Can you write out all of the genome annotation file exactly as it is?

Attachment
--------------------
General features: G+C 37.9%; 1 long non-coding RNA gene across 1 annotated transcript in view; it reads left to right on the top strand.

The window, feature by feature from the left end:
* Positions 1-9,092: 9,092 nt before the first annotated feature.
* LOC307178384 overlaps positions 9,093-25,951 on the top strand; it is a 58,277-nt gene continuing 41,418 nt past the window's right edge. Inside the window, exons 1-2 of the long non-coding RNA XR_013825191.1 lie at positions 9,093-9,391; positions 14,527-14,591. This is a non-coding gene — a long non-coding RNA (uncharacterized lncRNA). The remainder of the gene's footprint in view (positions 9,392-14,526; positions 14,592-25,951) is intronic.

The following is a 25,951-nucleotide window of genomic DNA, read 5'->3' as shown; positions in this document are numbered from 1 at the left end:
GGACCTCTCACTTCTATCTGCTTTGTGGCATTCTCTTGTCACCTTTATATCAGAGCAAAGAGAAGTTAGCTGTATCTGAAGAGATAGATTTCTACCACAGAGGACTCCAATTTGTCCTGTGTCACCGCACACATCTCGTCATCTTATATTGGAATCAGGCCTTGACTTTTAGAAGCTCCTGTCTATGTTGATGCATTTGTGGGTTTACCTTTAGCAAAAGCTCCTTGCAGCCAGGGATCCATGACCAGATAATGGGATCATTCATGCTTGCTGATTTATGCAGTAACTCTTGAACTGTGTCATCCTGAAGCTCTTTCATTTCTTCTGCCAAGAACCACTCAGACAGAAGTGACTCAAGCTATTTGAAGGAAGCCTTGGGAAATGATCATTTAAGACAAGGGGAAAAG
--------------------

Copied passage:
General features: G+C 37.9%; 1 long non-coding RNA gene across 1 annotated transcript in view; it reads left to right on the top strand.

The window, feature by feature from the left end:
* Positions 1-9,092: 9,092 nt before the first annotated feature.
* LOC307178384 overlaps positions 9,093-25,951 on the top strand; it is a 58,277-nt gene continuing 41,418 nt past the window's right edge. Inside the window, exons 1-2 of the long non-coding RNA XR_013825191.1 lie at positions 9,093-9,391; positions 14,527-14,591. This is a non-coding gene — a long non-coding RNA (uncharacterized lncRNA). The remainder of the gene's footprint in view (positions 9,392-14,526; positions 14,592-25,951) is intronic.

The following is a 25,951-nucleotide window of genomic DNA, read 5'->3' as shown; positions in this document are numbered from 1 at the left end:
GGACCTCTCACTTCTATCTGCTTTGTGGCATTCTCTTGTCACCTTTATATCAGAGCAAAGAGAAGTTAGCTGTATCTGAAGAGATAGATTTCTACCACAGAGGACTCCAATTTGTCCTGTGTCACCGCACACATCTCGTCATCTTATATTGGAATCAGGCCTTGACTTTTAGAAGCTCCTGTCTATGTTGATGCATTTGTGGGTTTACCTTTAGCAAAAGCTCCTTGCAGCCAGGGATCCATGACCAGATAATGGGATCATTCATGCTTGCTGATTTATGCAGTAACTCTTGAACTGTGTCATCCTGAAGCTCTTTCATTTCTTCTGCCAAGAACCACTCAGACAGAAGTGACTCAAGCTATTTGAAGGAAGCCTTGGGAAATGATCATTTAAGACAAGGGGAAAAG